Later, when global warming started being popular, I thought to myself, "it's about time people started getting smart about all this CO2." I persisted in this complacent frame of mind for several years.

I rejected creationism very early in my life as being, like religion,very unlikely based upon logic. I have never denied the holocaust. I consider Darwinian evolution to be the best hypothesis to explain the diversity of life on earth--although I will entertain alternative theories based on scientific principles that might explain punctuated equilibria.

Then, after I had gotten training in engineering, computer science, chemistry, statistics, medicine, epidemiology, molecular biology etc., I decided to revisit what was rapidly developing into a steamroller of apocalyptic proportions. I looked at different sides of the debate.

My conclusion is that climate models are nowhere close to the competency needed upon which to base anything meaningful. It should go without speaking that I hold the opportunists making big money on "carbon trading" (Al Gore) and other schemes in the greatest contempt. Does the term "conflict of interest" mean anything?

I have installed wind generators, solar panel systems (both free-standing and grid inter-tied), micro-hydro systems, and follow the renewable energy research. I like renewables and hope world energy use turns more to sustainable energy sources.

I hate dirty air. Flying a small plane is much more fun when you can see the landmarks and geo-features below you. Having lived in the LA area too many of my years, I assure you that I hate pollution. But that has nothing to do with the orthodoxy of the climate change church of perverted and misplaced data.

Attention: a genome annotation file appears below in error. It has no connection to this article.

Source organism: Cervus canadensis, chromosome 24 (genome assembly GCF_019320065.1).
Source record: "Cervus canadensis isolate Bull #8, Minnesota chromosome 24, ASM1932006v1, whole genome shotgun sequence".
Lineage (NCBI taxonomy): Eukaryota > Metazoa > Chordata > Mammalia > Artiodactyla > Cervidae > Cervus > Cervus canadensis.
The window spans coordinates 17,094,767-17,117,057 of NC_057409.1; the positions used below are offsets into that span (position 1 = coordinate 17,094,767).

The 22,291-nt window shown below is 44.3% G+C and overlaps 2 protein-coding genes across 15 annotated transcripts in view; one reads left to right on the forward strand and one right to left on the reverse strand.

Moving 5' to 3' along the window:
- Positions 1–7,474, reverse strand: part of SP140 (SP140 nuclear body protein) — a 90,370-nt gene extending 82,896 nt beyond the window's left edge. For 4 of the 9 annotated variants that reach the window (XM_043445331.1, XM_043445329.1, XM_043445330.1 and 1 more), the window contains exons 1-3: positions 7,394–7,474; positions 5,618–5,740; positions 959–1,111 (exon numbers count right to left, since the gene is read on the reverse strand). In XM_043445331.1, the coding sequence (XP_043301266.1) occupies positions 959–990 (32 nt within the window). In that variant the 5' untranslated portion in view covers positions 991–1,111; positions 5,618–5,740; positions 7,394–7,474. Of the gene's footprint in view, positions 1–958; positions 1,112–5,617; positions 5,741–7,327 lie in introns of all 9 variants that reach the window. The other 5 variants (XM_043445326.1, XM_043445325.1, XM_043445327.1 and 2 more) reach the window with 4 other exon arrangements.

Hiking, climbing, kayaking, backcountry skiing, are just a few of my hobbies. The wilderness is my favourite place. If you think I would buy into any philosophy intent on destroying the wilderness, or reject a philosophy that genuinely protects the wilderness, you are under a misapprehension.

But do I care what you think? Hell, no. You will think whatever you think. In a dumbing down world, where words do not mean what they are supposed to mean, and where the media and even some scientists strive for blurred and imprecise meanings, what most people are led to think doesn't really mean anything. In other words, in an idiocracy, people carry around a cloudy blur in their minds.

Oh yes, you will be assimilated.

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17 February 2007

Prioritizing the World's Problems

The world has gotten side-tracked by the religious crusade of climate catastrophe. Only a few brave souls have stepped into the line of fire, in defense of rational thought. Bjorn Lomborg is one of the few relatively clear thinkers participating in the debate.
Bjorn Lomborg is best known for his controversial book "The Skeptical Environmentalist." For those who are only acquainted with Lomborg through his books and articles, this video is a great chance to see the much-demonized economist in action.

Hat tip GNXP.

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Why Are Radical Feminists As Helpful to Oppressed Muslim Women As a Screen Door on a Submarine?

Today's radical feminists arrived at the party after the excitement was over. Women had already achieved the right to vote, the right to own property, and virtually all the other equal rights women under Islam could sorely use right now--long before today's radical feminists arrived on the scene. The women who won those rights were nothing like today's pampered "radicals."

But there is still time for these "legends in their own minds" to achieve something great for women--but they refuse! I am referring of course to the largest group of genuinely oppressed women in the entire world--women suffering and dying under the oppression of Islam. Why won't the radical princesses help them?
Sommers: I am becoming involved in the struggle of Islamic women to secure their basic rights. The United States of America is not a patriarchy--but places like Yemen, Iran, Pakistan and Saudi Arabia certainly are. There are broadly two sorts of women’s rights movements in the Muslim world. One is led by observant religious women who are trying to find sources of liberation inside their own religion. The other, much smaller, is led by women who are non-religious and who want to bring the Enlightenment to their societies. I sympathize with both groups and I believe that American equity feminism has a lot to offer both.